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It Takes Team Work to Win

Posted by Javier Garcia Martin on 8 Dec 2014, 09:00:00

It_takes_team_work_to_win-1Did you watch the World Cup earlier this year? The host country Brazil has a proud history of footballing success and with a team of international star players, they had every hope of winning the competition. But in the semi final they suffered a massive defeat, going down 1-7 to Germany who went on to win the cup. Brazil may well have had the better players, but Germany were the better team. It takes team work to win.

You can’t win complex Sales without team work

At least footballers in the same team all get to meet each other face-to-face. You may not have that luxury. Increasingly the Opportunity Team required to deliver a strong proposal for a complex sale has to be multi-disciplinary and is spread across the world. The customer Buying Centre is also likely to include many different Business Units and nationalities each having their own say.

How can you create a cohesive, motivated and agile team of experts to respond to this sort of challenge? It may not be easy but it is essential if you want to win. Presenting your customer with a well aligned team can clearly differentiate you from the competition and be a deciding factor in winning the deal.

Building relationships

Trust and mutual respect are the building blocks of team selling. The fastest way to build trust is to meet face-to-face – ‘to put a face behind the email address’ as a client said to me recently.

You may not be able to travel the world to meet all the Sales Professionals and Pre- Sales specialists you are working with, but some Sales Professionals don’t even travel around their own building! If you are working with people from a different Business Unit take the time to meet them, get to know them and understand what they need from you to do a great job. And when the pitch is won, remember to thank them for their contribution to the success.

I owe you one

If you help people they are more likely help you. Sometimes it may not be convenient to spend your time on something with no immediate benefit to you but think how the person asking you might be able to help you in the future.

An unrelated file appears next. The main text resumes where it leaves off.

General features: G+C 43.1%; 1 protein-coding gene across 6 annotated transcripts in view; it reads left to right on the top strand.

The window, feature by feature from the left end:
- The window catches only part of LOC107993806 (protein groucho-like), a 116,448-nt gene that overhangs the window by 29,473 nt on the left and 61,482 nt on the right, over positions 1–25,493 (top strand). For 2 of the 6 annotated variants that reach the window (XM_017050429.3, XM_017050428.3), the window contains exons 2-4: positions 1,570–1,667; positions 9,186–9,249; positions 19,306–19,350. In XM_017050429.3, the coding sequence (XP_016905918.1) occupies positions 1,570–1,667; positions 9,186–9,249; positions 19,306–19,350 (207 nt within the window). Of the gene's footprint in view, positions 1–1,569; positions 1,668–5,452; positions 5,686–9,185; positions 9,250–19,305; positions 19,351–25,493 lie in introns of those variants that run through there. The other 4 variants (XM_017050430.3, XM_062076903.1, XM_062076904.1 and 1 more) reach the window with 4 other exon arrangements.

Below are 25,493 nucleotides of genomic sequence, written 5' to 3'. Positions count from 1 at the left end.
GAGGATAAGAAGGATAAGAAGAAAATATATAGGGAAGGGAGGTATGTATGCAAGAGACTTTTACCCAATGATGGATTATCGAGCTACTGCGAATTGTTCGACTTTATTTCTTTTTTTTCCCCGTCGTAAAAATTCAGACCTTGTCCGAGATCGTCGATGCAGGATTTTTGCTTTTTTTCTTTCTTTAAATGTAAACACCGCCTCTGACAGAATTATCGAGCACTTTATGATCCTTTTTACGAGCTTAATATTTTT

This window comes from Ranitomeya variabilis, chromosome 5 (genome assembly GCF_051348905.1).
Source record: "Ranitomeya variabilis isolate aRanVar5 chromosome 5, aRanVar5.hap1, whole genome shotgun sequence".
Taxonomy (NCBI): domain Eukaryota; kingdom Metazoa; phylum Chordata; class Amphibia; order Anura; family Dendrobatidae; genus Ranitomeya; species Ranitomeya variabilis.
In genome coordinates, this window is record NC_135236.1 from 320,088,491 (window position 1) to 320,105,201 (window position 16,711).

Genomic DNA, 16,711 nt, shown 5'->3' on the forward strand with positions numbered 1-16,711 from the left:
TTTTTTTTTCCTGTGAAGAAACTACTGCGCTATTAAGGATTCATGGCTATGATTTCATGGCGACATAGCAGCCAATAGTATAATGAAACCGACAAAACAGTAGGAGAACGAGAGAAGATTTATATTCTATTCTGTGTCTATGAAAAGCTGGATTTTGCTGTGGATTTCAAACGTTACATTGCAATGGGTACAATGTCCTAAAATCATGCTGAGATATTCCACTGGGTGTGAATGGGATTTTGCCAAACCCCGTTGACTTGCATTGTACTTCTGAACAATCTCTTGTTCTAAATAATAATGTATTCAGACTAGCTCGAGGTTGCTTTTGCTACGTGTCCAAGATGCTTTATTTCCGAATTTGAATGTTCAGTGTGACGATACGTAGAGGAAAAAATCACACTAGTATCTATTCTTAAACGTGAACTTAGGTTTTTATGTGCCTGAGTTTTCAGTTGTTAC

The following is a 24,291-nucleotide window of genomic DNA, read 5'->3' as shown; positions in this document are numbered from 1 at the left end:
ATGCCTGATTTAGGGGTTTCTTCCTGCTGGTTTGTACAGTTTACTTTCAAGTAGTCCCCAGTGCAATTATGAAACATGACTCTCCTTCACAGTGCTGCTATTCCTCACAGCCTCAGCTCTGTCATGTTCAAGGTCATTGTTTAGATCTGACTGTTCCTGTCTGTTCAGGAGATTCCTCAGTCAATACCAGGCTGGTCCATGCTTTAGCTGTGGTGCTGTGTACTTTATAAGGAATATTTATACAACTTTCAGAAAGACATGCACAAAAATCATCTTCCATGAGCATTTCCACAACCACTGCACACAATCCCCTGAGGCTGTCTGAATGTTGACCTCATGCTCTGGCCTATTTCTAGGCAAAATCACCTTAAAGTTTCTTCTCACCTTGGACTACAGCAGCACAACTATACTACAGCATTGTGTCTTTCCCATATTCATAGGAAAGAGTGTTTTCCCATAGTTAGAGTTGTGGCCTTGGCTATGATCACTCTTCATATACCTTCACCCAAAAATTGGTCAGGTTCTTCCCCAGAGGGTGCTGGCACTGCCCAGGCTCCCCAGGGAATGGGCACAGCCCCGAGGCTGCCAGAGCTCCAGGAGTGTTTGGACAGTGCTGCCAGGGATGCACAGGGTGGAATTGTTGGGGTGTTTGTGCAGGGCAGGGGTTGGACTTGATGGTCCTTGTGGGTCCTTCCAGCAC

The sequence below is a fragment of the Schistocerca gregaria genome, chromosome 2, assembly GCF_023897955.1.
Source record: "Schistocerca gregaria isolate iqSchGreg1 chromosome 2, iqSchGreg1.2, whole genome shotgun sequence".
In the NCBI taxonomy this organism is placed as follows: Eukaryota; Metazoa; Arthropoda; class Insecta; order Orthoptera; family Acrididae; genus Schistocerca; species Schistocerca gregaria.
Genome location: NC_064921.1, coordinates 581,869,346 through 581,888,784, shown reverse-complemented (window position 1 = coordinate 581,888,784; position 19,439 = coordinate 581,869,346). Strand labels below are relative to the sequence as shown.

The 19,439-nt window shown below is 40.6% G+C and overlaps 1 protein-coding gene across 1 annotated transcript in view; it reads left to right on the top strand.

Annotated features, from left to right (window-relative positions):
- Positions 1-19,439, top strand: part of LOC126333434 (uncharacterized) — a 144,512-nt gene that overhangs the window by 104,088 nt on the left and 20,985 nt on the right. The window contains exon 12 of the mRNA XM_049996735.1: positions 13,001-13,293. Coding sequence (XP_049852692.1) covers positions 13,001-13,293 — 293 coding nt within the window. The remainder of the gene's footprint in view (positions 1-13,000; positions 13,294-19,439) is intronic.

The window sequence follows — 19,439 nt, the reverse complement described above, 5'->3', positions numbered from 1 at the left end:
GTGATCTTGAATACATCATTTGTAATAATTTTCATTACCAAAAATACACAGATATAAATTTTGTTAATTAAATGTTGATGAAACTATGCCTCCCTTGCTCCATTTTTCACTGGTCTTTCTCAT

How a customer team won

We supported a client recently who won a pitch worth €350M. It was a very complex sale involving 5 countries and several Business Units on the customer-side and a multinational Opportunity Team. When we conducted a win analysis after the pitch and had an internal review, some important things emerged about why they won.

No Prima Donnas – If someone tries to be in charge of everything and take all the glory other people disengage.

Technical expertise – Pre-sales specialists need to be given the praise and recognition they deserve.

Trust in delivery capability – Everything you do during the sales process shows the customer what it will be like to work with you.

Management presence – Customers like to see managers involved in the Opportunity Team. It demonstrates company commitment to understanding and fulfilling their needs.

Decision making authority in the team – Customers want to feel they are dealing with the people in your organisation who matter, and they expect them to be responsive and provide the answers they are looking for quickly.

Tools from the Sales Process

Team building may not be a specific stage in the Sales Process, but there are tools in the Sales Process that are invaluable in helping you to build your team and keep it working together.

Opportunity Roadmap – This tool takes on a far greater significance if your team is spread across several locations. It has to be an online document that everyone in the team can access and update. It works like an Opportunity Newsroom, keeping everyone informed and engaged.

Deal Pit Stop – This is an opportunity to get the team together to identify hurdles and how to overcome them. With a distributed team it may well be an online conference but even so it is crucial to bring the team and management together.

Win-Loss analysis – How did your team perform? You only really know if you do a thorough analysis and this includes asking the customer in depth questions about how they perceived your engagement, as well as reviewing the pitch internally.

It’s my business

Some people will help you because they see the bigger picture. Unfortunately, not everyone does. This may occur on a personal level or have “other” causes. We recently found that the US division of one of our customers refused to include Europe in a global pitch because they would have to share the commission. They lost the deal. Surely it would have been better to take a smaller share of something rather than all of nothing! But that has to be defined by management in your Rules of Engagement.

The Spanish are disorganised

And the Germans are too bureaucratic and IT people don’t understand business. Nonsense! Some people have unfounded prejudices about other countries, other Business units or even about individuals. What do you do if this sort of thing is causing problems within your team?

Ideally you should have a mediator to sort out the problems. Start by examining the history behind any misunderstanding and be open about communicating that history. Then set out some mutually agreed rules for the future. Once people understand the expectations of other team members, any cultural differences and red lines it becomes easier to collaborate.

Ask yourself these questions

  • Do you think your customers see you as a close-knit team?

  • Do you think your colleagues always give you the support you need?

  • Do you go the extra mile to collaborate with them?

  • If the answer to any of the above is no, what’s your plan to fix it?

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